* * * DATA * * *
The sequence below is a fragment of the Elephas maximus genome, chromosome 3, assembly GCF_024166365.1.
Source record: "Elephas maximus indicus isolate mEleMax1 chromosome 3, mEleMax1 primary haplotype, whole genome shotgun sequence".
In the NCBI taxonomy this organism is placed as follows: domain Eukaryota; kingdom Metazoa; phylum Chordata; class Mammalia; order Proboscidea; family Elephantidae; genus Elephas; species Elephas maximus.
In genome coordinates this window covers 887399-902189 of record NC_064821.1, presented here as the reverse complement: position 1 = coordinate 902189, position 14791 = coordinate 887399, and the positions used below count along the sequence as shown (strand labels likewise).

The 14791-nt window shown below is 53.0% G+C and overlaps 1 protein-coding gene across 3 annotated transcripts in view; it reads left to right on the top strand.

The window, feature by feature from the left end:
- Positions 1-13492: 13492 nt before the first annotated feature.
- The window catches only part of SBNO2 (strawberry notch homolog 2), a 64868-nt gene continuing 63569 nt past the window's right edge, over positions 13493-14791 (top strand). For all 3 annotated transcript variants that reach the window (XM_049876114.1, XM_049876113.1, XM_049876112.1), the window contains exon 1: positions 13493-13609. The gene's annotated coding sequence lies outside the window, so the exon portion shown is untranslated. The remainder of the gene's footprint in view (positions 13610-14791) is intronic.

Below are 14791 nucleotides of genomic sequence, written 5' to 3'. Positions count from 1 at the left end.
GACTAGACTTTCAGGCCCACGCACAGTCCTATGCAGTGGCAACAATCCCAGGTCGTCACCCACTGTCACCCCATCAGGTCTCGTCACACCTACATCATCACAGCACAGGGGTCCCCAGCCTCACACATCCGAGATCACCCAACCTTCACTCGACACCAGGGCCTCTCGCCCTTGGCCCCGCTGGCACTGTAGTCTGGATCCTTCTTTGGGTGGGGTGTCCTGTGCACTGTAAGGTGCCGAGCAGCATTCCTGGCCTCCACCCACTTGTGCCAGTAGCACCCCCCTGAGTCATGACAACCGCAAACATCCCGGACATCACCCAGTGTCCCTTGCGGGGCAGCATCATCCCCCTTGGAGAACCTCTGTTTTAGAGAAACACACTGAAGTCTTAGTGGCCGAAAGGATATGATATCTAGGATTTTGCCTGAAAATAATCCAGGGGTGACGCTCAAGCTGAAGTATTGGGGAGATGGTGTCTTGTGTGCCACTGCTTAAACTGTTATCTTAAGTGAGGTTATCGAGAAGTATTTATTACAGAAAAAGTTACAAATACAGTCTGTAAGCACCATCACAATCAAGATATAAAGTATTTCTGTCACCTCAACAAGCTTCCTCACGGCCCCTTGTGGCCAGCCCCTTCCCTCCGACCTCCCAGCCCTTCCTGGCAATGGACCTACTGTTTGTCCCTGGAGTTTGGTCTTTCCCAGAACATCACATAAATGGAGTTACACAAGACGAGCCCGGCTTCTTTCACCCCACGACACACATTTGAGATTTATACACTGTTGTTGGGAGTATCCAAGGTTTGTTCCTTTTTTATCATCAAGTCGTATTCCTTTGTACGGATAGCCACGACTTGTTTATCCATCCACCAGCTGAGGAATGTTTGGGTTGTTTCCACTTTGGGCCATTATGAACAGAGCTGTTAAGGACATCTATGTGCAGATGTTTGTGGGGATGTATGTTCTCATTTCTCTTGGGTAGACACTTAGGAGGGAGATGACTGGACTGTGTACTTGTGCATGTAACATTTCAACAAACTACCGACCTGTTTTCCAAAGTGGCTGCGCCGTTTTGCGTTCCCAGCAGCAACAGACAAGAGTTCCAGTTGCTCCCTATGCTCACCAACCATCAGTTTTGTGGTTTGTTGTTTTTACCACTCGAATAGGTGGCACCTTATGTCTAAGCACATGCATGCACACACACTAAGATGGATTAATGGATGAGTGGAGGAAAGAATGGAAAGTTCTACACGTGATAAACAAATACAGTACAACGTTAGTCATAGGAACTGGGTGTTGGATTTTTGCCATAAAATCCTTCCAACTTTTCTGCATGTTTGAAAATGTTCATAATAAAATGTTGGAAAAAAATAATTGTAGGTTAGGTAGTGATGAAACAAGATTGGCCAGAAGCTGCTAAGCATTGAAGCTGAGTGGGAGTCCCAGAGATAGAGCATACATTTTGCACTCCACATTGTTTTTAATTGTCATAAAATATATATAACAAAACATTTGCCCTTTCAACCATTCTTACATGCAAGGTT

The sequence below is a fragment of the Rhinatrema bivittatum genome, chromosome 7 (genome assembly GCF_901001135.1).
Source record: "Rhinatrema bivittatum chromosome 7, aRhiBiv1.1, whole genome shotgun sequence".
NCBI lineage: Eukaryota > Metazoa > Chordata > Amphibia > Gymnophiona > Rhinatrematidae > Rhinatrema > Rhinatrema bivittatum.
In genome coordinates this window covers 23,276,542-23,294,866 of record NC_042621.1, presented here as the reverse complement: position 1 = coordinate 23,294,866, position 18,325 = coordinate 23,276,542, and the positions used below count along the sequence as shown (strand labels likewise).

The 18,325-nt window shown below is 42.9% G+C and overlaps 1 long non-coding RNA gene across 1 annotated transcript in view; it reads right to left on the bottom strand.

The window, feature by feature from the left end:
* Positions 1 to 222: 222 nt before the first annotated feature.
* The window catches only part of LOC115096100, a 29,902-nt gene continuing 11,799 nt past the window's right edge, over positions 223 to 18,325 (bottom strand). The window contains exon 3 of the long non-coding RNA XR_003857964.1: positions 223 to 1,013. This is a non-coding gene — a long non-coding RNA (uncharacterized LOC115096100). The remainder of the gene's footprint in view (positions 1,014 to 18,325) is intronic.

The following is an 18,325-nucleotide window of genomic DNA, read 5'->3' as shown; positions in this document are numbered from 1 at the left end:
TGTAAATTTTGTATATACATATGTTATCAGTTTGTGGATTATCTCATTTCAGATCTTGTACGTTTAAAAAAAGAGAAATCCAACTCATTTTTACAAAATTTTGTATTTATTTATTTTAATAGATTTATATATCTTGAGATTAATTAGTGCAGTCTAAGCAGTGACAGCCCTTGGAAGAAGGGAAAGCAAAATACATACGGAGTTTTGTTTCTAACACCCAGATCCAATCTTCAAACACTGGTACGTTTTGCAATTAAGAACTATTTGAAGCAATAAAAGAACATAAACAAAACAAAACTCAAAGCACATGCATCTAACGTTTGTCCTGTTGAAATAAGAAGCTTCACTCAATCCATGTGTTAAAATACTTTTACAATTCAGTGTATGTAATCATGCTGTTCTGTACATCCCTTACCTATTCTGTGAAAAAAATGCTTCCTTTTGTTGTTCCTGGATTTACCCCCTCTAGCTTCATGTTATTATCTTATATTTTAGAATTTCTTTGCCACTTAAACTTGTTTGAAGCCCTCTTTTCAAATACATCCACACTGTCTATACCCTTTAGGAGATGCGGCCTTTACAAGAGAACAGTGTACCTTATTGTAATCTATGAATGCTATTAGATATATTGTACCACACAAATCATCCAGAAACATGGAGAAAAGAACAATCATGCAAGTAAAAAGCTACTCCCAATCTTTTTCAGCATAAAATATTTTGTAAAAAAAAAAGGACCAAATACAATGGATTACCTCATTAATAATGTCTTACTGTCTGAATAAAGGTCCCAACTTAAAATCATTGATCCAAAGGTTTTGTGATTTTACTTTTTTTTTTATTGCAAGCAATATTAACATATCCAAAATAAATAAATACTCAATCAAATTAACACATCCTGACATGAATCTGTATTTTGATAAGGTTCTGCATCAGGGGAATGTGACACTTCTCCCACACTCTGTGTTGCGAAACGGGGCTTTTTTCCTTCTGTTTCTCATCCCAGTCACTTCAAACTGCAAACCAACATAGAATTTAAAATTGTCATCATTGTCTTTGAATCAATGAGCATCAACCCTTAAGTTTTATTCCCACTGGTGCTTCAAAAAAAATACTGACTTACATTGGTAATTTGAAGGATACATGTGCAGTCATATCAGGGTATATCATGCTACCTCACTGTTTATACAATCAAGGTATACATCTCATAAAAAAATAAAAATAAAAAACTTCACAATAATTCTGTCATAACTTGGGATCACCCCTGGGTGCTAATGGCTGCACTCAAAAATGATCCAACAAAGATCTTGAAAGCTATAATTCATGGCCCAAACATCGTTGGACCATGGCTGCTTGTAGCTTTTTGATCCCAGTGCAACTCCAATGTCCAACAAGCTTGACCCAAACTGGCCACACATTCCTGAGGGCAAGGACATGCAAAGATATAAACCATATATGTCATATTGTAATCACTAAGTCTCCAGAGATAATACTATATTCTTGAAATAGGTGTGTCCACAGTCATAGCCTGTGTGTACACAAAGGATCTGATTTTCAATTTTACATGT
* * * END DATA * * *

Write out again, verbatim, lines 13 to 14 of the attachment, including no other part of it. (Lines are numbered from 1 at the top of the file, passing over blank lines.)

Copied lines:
NCBI lineage: Eukaryota > Metazoa > Chordata > Amphibia > Gymnophiona > Rhinatrematidae > Rhinatrema > Rhinatrema bivittatum.
In genome coordinates this window covers 23,276,542-23,294,866 of record NC_042621.1, presented here as the reverse complement: position 1 = coordinate 23,294,866, position 18,325 = coordinate 23,276,542, and the positions used below count along the sequence as shown (strand labels likewise).